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Special Member Functions

C++ defines several kinds of functions that can be declared only as class members — these are called "special member functions." These functions affect the way objects of a given class are created, destroyed, copied, and converted into objects of other types. Another important property of many of these functions is that they can be called implicitly (by the compiler).

The special member functions described in this section are as follows:

The items in the preceding list can be user-defined for each class.

Special member functions obey the same access rules as other member functions. The access rules are described in Member-Access Control. The following table summarizes how member and friend functions behave.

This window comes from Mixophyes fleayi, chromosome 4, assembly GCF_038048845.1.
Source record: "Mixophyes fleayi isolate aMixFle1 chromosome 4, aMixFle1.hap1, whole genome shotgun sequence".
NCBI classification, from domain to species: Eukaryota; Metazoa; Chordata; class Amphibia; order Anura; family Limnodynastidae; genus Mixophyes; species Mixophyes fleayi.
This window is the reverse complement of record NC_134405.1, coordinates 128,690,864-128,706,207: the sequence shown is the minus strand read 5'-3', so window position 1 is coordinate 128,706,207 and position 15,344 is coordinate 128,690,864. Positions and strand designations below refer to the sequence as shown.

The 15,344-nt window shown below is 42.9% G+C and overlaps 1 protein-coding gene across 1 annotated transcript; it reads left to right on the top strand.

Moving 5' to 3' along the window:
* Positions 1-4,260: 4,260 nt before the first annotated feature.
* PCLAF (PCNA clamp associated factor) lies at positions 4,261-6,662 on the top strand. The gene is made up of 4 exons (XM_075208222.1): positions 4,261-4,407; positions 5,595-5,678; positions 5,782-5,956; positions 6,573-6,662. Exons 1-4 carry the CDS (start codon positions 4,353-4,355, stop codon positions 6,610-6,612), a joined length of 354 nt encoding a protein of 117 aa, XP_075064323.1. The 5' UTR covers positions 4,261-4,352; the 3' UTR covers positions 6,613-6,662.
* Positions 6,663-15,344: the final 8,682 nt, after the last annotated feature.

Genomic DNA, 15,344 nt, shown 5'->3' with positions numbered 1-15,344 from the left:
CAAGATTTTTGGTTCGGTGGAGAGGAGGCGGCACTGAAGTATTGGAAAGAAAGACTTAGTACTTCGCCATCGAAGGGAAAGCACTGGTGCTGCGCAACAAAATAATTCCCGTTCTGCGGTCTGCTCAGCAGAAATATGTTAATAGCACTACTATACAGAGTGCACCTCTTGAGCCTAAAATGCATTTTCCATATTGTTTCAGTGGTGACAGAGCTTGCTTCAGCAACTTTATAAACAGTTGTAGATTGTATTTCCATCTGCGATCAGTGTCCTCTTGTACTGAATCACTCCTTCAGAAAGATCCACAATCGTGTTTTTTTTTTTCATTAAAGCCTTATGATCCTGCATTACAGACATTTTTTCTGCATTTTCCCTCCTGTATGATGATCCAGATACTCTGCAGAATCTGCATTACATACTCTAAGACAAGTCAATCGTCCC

Summary of Function Behavior

Function Type Is Function Inherited from Base Class? Can Function Be Virtual? Can Function Return a Value? Is Function a Member or Friend? Will Compiler Generate Function if User Does Not?
Constructor No No No Member Yes
Copy Constructor No No No Member Yes
Destructor No Yes No Member Yes
Conversion Yes Yes No Member No
Assignment (operator=) No Yes Yes Member Yes
new Yes No void* Static member No
delete Yes No void Static member No
Other member
Yes Yes Yes Member No
Friend functions No No Yes Friend No

See Also

C++ Language Reference